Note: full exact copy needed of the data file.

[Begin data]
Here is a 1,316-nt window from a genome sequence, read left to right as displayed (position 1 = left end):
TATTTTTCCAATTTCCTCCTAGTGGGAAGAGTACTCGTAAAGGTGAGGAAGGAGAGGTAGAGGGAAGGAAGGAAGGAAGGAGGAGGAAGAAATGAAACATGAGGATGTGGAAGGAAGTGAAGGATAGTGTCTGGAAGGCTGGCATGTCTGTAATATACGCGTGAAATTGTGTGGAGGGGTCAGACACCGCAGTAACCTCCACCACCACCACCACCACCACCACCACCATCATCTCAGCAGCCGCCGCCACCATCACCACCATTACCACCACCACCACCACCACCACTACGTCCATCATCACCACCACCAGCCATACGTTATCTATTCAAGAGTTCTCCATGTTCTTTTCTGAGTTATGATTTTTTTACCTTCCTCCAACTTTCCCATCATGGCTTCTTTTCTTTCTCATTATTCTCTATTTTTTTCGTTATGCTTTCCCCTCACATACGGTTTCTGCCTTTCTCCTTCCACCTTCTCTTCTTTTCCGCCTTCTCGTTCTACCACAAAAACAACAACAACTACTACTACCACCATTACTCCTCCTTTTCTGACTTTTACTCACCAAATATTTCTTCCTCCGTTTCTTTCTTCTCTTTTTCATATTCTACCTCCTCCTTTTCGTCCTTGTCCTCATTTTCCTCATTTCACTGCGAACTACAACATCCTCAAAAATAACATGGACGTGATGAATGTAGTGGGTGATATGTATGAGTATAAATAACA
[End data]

Here is a 1,316-nt window from a genome sequence, read left to right as displayed (position 1 = left end):
TATTTTTCCAATTTCCTCCTAGTGGGAAGAGTACTCGTAAAGGTGAGGAAGGAGAGGTAGAGGGAAGGAAGGAAGGAAGGAGGAGGAAGAAATGAAACATGAGGATGTGGAAGGAAGTGAAGGATAGTGTCTGGAAGGCTGGCATGTCTGTAATATACGCGTGAAATTGTGTGGAGGGGTCAGACACCGCAGTAACCTCCACCACCACCACCACCACCACCACCACCATCATCTCAGCAGCCGCCGCCACCATCACCACCATTACCACCACCACCACCACCACCACTACGTCCATCATCACCACCACCAGCCATACGTTATCTATTCAAGAGTTCTCCATGTTCTTTTCTGAGTTATGATTTTTTTACCTTCCTCCAACTTTCCCATCATGGCTTCTTTTCTTTCTCATTATTCTCTATTTTTTTCGTTATGCTTTCCCCTCACATACGGTTTCTGCCTTTCTCCTTCCACCTTCTCTTCTTTTCCGCCTTCTCGTTCTACCACAAAAACAACAACAACTACTACTACCACCATTACTCCTCCTTTTCTGACTTTTACTCACCAAATATTTCTTCCTCCGTTTCTTTCTTCTCTTTTTCATATTCTACCTCCTCCTTTTCGTCCTTGTCCTCATTTTCCTCATTTCACTGCGAACTACAACATCCTCAAAAATAACATGGACGTGATGAATGTAGTGGGTGATATGTATGAGTATAAATAACA